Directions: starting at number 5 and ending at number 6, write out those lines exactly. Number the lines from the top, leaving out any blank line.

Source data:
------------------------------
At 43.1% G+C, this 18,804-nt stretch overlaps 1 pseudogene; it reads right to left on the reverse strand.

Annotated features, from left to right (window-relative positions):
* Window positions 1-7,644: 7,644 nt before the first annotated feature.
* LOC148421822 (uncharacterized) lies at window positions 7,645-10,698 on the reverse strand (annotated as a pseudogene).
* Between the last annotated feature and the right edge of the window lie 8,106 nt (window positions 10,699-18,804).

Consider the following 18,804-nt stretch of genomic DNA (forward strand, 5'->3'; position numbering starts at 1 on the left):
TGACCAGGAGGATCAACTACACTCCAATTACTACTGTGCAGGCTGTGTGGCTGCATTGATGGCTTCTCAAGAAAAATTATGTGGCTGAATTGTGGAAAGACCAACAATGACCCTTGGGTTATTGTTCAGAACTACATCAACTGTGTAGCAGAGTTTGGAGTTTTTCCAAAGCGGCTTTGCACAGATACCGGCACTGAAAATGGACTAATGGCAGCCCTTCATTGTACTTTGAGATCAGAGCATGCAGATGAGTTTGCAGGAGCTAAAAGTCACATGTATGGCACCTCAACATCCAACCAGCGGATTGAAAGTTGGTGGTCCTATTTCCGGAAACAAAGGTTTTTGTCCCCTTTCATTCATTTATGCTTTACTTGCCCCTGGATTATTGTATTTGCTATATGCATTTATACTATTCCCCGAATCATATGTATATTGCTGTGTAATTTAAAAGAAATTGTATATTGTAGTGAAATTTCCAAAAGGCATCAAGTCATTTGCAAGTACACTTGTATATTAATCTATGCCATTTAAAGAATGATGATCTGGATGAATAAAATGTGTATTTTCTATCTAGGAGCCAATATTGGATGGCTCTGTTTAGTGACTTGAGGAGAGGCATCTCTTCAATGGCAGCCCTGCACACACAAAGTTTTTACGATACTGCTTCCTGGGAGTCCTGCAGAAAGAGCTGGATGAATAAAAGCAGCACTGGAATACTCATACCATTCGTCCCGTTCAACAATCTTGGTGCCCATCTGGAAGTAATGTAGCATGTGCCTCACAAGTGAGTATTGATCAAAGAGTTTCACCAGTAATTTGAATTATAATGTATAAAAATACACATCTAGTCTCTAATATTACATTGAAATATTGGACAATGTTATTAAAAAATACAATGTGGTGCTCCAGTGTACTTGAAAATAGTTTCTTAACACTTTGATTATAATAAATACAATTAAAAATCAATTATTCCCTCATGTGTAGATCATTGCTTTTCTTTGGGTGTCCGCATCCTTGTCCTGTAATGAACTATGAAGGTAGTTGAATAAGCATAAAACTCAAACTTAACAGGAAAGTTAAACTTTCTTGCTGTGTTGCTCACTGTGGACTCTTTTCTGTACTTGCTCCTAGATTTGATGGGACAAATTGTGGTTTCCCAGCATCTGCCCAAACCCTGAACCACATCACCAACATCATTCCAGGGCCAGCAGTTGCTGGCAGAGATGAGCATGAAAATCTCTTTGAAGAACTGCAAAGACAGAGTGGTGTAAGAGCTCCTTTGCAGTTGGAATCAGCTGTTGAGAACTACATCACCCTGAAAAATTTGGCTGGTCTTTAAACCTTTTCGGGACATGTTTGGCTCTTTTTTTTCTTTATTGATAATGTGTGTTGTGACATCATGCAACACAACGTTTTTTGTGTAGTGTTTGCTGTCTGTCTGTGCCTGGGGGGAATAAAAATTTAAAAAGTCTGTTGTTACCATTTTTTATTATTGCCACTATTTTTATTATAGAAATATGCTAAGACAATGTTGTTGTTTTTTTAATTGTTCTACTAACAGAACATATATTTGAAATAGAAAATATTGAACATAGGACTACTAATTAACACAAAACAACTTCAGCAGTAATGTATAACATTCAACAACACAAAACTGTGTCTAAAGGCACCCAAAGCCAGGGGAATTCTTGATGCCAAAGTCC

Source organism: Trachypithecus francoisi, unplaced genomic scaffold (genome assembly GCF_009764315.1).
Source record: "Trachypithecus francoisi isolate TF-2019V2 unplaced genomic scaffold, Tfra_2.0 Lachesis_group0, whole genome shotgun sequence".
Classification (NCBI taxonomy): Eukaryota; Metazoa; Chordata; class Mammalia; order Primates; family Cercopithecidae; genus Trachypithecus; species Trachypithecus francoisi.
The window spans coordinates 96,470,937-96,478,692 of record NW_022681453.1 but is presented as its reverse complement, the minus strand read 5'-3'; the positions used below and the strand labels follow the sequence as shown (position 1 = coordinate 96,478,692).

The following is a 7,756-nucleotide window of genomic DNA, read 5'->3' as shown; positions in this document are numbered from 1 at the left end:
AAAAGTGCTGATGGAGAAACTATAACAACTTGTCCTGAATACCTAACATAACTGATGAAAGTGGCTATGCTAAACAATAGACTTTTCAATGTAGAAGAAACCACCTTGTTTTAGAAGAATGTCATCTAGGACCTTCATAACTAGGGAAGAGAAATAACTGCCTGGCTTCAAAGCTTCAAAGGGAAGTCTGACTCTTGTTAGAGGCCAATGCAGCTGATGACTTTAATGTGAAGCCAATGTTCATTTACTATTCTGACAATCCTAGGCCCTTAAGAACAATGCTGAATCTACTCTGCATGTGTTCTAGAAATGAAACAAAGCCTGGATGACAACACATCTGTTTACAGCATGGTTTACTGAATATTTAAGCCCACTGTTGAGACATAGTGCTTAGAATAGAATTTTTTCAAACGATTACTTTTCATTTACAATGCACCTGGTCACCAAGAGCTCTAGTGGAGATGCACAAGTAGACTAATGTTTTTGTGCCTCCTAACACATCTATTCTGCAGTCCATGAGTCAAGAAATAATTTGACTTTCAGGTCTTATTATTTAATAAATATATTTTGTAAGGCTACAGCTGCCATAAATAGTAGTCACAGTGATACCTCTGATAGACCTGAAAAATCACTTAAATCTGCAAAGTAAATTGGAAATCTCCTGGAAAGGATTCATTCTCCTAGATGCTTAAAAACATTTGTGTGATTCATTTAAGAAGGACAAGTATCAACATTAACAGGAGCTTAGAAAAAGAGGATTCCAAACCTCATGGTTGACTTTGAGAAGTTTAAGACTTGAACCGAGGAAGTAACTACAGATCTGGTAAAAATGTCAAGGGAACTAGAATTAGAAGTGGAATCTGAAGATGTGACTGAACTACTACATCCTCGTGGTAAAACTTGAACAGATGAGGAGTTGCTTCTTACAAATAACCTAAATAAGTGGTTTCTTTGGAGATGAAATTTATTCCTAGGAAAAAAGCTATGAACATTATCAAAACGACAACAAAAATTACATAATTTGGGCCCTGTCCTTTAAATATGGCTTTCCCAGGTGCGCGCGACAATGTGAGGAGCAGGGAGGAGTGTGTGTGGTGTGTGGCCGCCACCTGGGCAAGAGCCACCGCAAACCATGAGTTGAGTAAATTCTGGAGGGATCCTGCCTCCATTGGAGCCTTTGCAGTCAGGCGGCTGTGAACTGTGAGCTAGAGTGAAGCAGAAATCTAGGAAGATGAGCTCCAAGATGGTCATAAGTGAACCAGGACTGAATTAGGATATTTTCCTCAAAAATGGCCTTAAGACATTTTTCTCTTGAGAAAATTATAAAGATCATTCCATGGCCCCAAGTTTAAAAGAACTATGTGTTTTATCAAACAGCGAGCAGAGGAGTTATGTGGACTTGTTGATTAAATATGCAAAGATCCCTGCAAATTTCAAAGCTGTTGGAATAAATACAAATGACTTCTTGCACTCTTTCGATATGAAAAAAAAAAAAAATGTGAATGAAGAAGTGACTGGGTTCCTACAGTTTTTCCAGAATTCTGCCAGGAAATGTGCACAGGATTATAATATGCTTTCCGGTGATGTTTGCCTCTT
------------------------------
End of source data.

* Between the last annotated feature and the right edge of the window lie 8,106 nt (window positions 10,699-18,804).

Consider the following 18,804-nt stretch of genomic DNA (forward strand, 5'->3'; position numbering starts at 1 on the left):